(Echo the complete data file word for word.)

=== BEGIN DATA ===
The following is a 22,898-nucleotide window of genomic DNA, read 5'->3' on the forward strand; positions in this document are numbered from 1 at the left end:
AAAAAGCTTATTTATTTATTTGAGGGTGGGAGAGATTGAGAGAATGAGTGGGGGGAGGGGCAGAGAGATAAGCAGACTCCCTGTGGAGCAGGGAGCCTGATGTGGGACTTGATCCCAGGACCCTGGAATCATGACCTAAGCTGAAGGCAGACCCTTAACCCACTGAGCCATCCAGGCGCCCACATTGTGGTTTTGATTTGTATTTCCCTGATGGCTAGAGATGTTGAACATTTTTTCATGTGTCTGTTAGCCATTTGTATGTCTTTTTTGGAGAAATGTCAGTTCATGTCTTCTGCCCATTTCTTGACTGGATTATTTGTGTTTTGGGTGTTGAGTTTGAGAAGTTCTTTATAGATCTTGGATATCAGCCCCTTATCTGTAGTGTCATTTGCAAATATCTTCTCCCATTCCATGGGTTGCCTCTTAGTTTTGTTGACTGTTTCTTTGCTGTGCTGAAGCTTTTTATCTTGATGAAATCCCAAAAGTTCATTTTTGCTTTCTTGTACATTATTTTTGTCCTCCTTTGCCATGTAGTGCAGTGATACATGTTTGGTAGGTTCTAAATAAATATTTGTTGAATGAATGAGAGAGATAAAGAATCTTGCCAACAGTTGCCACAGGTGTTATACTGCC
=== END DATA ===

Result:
The following is a 22,898-nucleotide window of genomic DNA, read 5'->3' on the forward strand; positions in this document are numbered from 1 at the left end:
AAAAAGCTTATTTATTTATTTGAGGGTGGGAGAGATTGAGAGAATGAGTGGGGGGAGGGGCAGAGAGATAAGCAGACTCCCTGTGGAGCAGGGAGCCTGATGTGGGACTTGATCCCAGGACCCTGGAATCATGACCTAAGCTGAAGGCAGACCCTTAACCCACTGAGCCATCCAGGCGCCCACATTGTGGTTTTGATTTGTATTTCCCTGATGGCTAGAGATGTTGAACATTTTTTCATGTGTCTGTTAGCCATTTGTATGTCTTTTTTGGAGAAATGTCAGTTCATGTCTTCTGCCCATTTCTTGACTGGATTATTTGTGTTTTGGGTGTTGAGTTTGAGAAGTTCTTTATAGATCTTGGATATCAGCCCCTTATCTGTAGTGTCATTTGCAAATATCTTCTCCCATTCCATGGGTTGCCTCTTAGTTTTGTTGACTGTTTCTTTGCTGTGCTGAAGCTTTTTATCTTGATGAAATCCCAAAAGTTCATTTTTGCTTTCTTGTACATTATTTTTGTCCTCCTTTGCCATGTAGTGCAGTGATACATGTTTGGTAGGTTCTAAATAAATATTTGTTGAATGAATGAGAGAGATAAAGAATCTTGCCAACAGTTGCCACAGGTGTTATACTGCC